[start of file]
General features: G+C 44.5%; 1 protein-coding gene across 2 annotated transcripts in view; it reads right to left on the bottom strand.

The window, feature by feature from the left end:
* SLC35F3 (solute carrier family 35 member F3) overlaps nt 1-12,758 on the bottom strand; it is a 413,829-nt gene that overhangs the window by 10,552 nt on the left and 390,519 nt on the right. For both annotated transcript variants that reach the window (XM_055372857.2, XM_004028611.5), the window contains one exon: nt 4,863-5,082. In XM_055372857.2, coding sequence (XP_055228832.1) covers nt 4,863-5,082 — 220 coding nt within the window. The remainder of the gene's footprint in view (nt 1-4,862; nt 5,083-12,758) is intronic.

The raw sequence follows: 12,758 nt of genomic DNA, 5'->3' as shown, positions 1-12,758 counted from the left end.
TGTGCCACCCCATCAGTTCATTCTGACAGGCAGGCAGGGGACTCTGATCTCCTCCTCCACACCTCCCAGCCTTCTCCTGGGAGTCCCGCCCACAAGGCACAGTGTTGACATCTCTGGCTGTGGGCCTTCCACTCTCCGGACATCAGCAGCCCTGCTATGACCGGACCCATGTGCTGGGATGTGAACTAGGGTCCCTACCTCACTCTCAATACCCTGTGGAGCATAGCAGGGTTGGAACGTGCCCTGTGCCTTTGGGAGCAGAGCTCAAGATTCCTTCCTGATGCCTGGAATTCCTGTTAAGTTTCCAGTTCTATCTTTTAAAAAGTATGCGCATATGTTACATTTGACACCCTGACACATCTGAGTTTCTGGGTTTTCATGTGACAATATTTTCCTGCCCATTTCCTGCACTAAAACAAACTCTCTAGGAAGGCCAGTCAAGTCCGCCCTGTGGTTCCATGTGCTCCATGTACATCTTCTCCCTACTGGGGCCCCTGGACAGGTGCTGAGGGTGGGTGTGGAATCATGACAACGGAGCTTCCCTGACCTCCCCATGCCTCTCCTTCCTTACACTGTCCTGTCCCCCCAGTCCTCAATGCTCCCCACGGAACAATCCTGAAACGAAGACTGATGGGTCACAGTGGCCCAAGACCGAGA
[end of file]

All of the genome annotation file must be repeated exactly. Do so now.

General features: G+C 44.5%; 1 protein-coding gene across 2 annotated transcripts in view; it reads right to left on the bottom strand.

The window, feature by feature from the left end:
* SLC35F3 (solute carrier family 35 member F3) overlaps nt 1-12,758 on the bottom strand; it is a 413,829-nt gene that overhangs the window by 10,552 nt on the left and 390,519 nt on the right. For both annotated transcript variants that reach the window (XM_055372857.2, XM_004028611.5), the window contains one exon: nt 4,863-5,082. In XM_055372857.2, coding sequence (XP_055228832.1) covers nt 4,863-5,082 — 220 coding nt within the window. The remainder of the gene's footprint in view (nt 1-4,862; nt 5,083-12,758) is intronic.

The raw sequence follows: 12,758 nt of genomic DNA, 5'->3' as shown, positions 1-12,758 counted from the left end.
TGTGCCACCCCATCAGTTCATTCTGACAGGCAGGCAGGGGACTCTGATCTCCTCCTCCACACCTCCCAGCCTTCTCCTGGGAGTCCCGCCCACAAGGCACAGTGTTGACATCTCTGGCTGTGGGCCTTCCACTCTCCGGACATCAGCAGCCCTGCTATGACCGGACCCATGTGCTGGGATGTGAACTAGGGTCCCTACCTCACTCTCAATACCCTGTGGAGCATAGCAGGGTTGGAACGTGCCCTGTGCCTTTGGGAGCAGAGCTCAAGATTCCTTCCTGATGCCTGGAATTCCTGTTAAGTTTCCAGTTCTATCTTTTAAAAAGTATGCGCATATGTTACATTTGACACCCTGACACATCTGAGTTTCTGGGTTTTCATGTGACAATATTTTCCTGCCCATTTCCTGCACTAAAACAAACTCTCTAGGAAGGCCAGTCAAGTCCGCCCTGTGGTTCCATGTGCTCCATGTACATCTTCTCCCTACTGGGGCCCCTGGACAGGTGCTGAGGGTGGGTGTGGAATCATGACAACGGAGCTTCCCTGACCTCCCCATGCCTCTCCTTCCTTACACTGTCCTGTCCCCCCAGTCCTCAATGCTCCCCACGGAACAATCCTGAAACGAAGACTGATGGGTCACAGTGGCCCAAGACCGAGA